Thailand’s Seven Dangerous Days 2015-2016 Claim 380 Lives

Thailand "seven dangerous days" 2015-2016

It’s that time of the year again when road deaths make daily headlines across the country. Thailand’s so-called “seven dangerous days” of the new year holiday period when many Thais head upcountry to visit their friends and families and often drink and drive – more often than not resulting in fatal road accidents – started counting on Tuesday, December 29, and will run until January 4.
According to The Nation, there’s a total of “2,165 checkpoints nationwide, manned by 64,432 officials” that have been set up specifically for the new year holiday period this year.
Last year, the final figure was 341 people killed after seven days of counting dead bodies on the roads of Thailand (only victims who die at the scene, not those who die in hospital, are included in the extenuated stats). Will the government with its anti-drink driving campaign succeed in reducing the death toll this year, or will the number of fatalities increase again as it did over the seven dangerous days of Songkran 2015?

Only on the first of the “seven dangerous days” of the 2015-2016 New Year festival period, 39 people were killed and 456 injured in 439 road accidents nationwide. As usual (and despite a tougher crackdown on drunk driving than in previous years), drunk driving was again the main cause of accidents (27%), followed by speeding (20%). According to the Bangkok Post, about 90% of all accidents involved motorcycles.
On Wednesday, December 30, the second of the “seven dangerous days”, 65 people were killed and 624 injured in a total of 590 accidents. This was a slight “improvement” from last year when the first two days of the New Year holiday period claimed 128 lives.
On New Year’s Eve, however, the number of accidents climbed to 662, causing 74 road deaths and 675 injuries. The number of fatalities climbed even further to 75 on New Year’s Day, with 657 injuries in 647 crashes.
These were the most fatalities reported in a single day so far this holiday season which, as of New Year’s Day, had seen an 11.4% increase in traffic deaths from last year.
On January 2, the number of road deaths decreased slightly to 39, with 443 injuries in 415 accidents. Nonetheless, the Bangkok Post notes, “total road casualties (killed and injured) are up 13%” from last year. As in the old year, the major cause of the crashes were drunk driving (23%), followed by speeding at approx. 16%.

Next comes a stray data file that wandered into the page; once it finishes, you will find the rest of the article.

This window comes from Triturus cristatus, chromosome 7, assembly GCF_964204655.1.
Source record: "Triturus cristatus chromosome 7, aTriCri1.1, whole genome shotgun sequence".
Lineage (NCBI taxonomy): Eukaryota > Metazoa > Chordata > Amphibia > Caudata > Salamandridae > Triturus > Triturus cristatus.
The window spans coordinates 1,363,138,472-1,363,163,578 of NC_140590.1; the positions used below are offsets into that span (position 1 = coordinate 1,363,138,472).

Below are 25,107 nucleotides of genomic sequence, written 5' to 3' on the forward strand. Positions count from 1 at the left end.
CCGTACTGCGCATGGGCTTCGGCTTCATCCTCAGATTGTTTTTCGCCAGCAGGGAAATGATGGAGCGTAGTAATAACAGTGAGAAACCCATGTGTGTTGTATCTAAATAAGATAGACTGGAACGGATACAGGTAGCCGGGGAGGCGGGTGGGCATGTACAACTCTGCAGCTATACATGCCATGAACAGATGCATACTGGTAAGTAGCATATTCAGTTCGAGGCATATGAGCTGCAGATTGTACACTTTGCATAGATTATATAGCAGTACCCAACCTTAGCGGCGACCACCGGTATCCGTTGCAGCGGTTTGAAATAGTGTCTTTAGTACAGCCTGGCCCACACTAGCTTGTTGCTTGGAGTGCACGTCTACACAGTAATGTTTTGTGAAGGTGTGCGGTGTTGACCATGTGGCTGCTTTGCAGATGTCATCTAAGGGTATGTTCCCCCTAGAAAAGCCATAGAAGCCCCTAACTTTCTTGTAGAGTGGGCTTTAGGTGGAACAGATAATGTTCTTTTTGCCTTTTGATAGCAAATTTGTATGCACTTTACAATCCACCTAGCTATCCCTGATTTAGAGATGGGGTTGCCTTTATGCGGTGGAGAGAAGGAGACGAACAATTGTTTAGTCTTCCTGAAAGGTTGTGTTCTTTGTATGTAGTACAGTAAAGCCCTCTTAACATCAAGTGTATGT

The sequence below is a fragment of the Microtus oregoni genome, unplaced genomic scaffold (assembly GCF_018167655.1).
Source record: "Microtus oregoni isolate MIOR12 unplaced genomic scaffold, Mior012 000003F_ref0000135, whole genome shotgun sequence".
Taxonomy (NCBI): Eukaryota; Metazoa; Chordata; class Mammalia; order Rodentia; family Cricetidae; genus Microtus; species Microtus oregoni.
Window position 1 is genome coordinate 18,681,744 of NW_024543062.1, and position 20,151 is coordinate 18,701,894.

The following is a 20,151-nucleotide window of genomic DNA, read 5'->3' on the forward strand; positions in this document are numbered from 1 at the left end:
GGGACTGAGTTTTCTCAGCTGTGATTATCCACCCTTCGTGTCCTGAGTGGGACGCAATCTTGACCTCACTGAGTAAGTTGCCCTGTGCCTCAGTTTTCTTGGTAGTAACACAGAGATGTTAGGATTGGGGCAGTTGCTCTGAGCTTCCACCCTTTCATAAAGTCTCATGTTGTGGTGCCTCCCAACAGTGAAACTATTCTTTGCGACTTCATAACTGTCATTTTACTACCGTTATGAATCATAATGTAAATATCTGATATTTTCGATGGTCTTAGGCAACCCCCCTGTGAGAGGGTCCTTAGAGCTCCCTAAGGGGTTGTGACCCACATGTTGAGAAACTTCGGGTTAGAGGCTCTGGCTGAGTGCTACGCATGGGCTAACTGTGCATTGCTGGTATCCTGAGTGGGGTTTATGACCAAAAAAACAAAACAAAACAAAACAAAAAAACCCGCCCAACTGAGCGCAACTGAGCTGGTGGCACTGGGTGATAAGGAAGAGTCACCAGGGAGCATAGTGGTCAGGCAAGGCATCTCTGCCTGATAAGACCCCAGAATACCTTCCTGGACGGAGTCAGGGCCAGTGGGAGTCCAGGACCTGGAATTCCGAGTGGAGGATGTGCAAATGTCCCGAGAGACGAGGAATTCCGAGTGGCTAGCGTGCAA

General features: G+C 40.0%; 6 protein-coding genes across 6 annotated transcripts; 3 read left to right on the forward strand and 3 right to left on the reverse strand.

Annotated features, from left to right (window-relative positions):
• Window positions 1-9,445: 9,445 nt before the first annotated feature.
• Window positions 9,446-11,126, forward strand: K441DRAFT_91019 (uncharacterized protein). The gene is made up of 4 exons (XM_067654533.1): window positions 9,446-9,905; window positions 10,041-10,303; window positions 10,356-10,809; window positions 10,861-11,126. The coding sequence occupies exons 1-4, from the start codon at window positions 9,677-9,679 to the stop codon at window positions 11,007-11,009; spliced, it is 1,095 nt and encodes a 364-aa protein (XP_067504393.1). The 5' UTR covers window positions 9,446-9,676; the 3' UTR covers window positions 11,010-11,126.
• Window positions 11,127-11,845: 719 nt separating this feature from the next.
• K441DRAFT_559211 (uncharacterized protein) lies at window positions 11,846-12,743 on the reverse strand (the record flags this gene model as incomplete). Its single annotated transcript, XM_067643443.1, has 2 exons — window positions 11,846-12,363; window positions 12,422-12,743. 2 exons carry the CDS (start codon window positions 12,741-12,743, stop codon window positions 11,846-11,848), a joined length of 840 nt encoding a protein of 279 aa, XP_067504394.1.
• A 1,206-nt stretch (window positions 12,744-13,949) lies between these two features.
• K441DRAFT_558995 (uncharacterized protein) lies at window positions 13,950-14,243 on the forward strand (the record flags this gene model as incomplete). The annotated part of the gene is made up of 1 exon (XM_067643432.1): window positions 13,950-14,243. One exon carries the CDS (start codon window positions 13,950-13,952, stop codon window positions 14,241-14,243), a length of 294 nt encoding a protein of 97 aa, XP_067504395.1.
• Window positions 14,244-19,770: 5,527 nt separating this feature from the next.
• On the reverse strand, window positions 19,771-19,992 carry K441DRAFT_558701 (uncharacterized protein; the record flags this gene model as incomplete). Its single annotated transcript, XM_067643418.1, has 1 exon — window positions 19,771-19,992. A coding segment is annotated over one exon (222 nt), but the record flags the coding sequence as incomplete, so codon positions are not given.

By January 3, the sixth of the “seven dangerous days”, the death toll jumped to 340, catching up with last year’s total toll, after 48 people were killed and 361 injured in 339 accidents nationwide. Even Prime Minister Prayut Chan-o-cha admitted that the government’s all-out crackdown on traffic violations and drunk driving, which allowed authorities to temporarily seize vehicles, had “failed to bring down the number of road accidents.”
With 40 road deaths and 289 reported injuries in a total of 287 crashes, Thailand’s “seven dangerous days” finally came to a close on January 4, with 11.44% more people killed than last year.
In all, 380 deaths were recorded and 3,505 people injured in a total of 3,379 road accidents over the New Year’s holiday period 2015-2016. This also marks an increase of 12.73% in the number of accidents and 12.5% in the number of injuries over the corresponding period last year.
As in previous years, drunk driving remained the major cause of accidents (24%), followed by speeding at 17%. More than 80% of the crashes involved motorcycles.
No doubt, this year’s anti-drink driving campaign was as much a failure as in previous years. But having said that, as Khaosod English point out:

Even without the Seven Dangerous Days, Thailand’s traffic-related fatalities are often ranked among the highest in the world. One statistic, compiled by the World Health Organization and the University of Michigan, put Thailand second in the world in term of annual traffic deaths.

So unfortunately the so-called “seven dangerous days” are just pretty much business as usual.

Tuesday, December 2939456439
Wednesday, December 3065624590
Thursday, December 3174675662
Friday, January 175657647
Saturday, January 239443415
Sunday, January 348361339
Monday, January 440289287

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